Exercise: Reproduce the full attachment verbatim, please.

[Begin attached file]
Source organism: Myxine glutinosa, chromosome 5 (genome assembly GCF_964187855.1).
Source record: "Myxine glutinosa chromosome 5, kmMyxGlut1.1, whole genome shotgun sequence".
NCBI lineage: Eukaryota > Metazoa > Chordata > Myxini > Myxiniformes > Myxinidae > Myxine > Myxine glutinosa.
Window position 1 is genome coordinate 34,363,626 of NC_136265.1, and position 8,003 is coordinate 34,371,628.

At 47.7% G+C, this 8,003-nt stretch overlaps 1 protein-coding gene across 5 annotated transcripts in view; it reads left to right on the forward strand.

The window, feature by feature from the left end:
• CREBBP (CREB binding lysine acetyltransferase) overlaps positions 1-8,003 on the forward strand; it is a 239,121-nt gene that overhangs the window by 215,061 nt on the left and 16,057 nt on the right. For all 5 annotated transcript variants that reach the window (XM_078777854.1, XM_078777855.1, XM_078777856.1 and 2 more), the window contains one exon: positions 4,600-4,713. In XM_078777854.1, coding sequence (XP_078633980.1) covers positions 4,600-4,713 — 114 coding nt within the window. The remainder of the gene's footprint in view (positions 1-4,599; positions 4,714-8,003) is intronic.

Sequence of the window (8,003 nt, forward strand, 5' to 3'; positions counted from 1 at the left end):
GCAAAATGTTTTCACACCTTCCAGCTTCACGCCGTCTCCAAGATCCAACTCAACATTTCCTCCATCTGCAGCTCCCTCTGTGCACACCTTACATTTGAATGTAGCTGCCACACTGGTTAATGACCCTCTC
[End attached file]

Source organism: Myxine glutinosa, chromosome 5 (genome assembly GCF_964187855.1).
Source record: "Myxine glutinosa chromosome 5, kmMyxGlut1.1, whole genome shotgun sequence".
NCBI lineage: Eukaryota > Metazoa > Chordata > Myxini > Myxiniformes > Myxinidae > Myxine > Myxine glutinosa.
Window position 1 is genome coordinate 34,363,626 of NC_136265.1, and position 8,003 is coordinate 34,371,628.

At 47.7% G+C, this 8,003-nt stretch overlaps 1 protein-coding gene across 5 annotated transcripts in view; it reads left to right on the forward strand.

The window, feature by feature from the left end:
• CREBBP (CREB binding lysine acetyltransferase) overlaps positions 1-8,003 on the forward strand; it is a 239,121-nt gene that overhangs the window by 215,061 nt on the left and 16,057 nt on the right. For all 5 annotated transcript variants that reach the window (XM_078777854.1, XM_078777855.1, XM_078777856.1 and 2 more), the window contains one exon: positions 4,600-4,713. In XM_078777854.1, coding sequence (XP_078633980.1) covers positions 4,600-4,713 — 114 coding nt within the window. The remainder of the gene's footprint in view (positions 1-4,599; positions 4,714-8,003) is intronic.

Sequence of the window (8,003 nt, forward strand, 5' to 3'; positions counted from 1 at the left end):
GCAAAATGTTTTCACACCTTCCAGCTTCACGCCGTCTCCAAGATCCAACTCAACATTTCCTCCATCTGCAGCTCCCTCTGTGCACACCTTACATTTGAATGTAGCTGCCACACTGGTTAATGACCCTCTC